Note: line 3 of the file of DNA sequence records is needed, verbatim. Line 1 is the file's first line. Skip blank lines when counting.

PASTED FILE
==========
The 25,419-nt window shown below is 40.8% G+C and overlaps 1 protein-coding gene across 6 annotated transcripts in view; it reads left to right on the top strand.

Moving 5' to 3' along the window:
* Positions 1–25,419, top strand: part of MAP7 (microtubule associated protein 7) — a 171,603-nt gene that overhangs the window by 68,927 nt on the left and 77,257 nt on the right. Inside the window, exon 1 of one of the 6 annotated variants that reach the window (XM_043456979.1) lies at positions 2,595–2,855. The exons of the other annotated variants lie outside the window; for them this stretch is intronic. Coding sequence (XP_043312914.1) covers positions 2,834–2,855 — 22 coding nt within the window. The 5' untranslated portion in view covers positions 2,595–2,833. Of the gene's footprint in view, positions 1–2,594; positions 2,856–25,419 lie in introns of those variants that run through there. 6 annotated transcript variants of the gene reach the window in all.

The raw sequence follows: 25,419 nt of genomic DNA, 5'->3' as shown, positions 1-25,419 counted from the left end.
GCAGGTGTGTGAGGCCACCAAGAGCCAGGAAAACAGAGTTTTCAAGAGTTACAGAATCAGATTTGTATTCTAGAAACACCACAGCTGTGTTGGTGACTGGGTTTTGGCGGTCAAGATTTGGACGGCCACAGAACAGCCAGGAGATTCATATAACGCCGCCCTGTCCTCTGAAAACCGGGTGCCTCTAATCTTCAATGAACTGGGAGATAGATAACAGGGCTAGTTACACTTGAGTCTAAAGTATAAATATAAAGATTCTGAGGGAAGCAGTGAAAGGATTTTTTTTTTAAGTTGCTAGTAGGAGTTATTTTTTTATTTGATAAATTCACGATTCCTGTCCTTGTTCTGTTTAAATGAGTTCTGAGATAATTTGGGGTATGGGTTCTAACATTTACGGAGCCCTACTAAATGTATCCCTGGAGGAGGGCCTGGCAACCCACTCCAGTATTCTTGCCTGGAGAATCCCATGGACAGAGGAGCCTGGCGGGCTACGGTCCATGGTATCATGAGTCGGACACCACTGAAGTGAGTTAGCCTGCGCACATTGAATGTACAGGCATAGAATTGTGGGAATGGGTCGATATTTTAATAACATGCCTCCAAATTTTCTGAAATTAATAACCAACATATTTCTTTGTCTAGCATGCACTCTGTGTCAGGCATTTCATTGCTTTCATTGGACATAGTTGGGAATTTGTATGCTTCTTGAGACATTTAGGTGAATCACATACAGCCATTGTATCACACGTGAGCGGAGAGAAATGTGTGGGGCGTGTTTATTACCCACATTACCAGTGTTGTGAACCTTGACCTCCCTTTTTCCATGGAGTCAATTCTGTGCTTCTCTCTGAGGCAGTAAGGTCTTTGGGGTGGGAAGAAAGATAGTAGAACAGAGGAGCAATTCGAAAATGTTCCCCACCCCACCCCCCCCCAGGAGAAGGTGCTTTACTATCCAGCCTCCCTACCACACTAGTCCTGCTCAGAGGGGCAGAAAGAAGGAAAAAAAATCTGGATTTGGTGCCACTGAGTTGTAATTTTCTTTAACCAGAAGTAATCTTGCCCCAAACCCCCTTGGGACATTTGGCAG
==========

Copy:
* Positions 1–25,419, top strand: part of MAP7 (microtubule associated protein 7) — a 171,603-nt gene that overhangs the window by 68,927 nt on the left and 77,257 nt on the right. Inside the window, exon 1 of one of the 6 annotated variants that reach the window (XM_043456979.1) lies at positions 2,595–2,855. The exons of the other annotated variants lie outside the window; for them this stretch is intronic. Coding sequence (XP_043312914.1) covers positions 2,834–2,855 — 22 coding nt within the window. The 5' untranslated portion in view covers positions 2,595–2,833. Of the gene's footprint in view, positions 1–2,594; positions 2,856–25,419 lie in introns of those variants that run through there. 6 annotated transcript variants of the gene reach the window in all.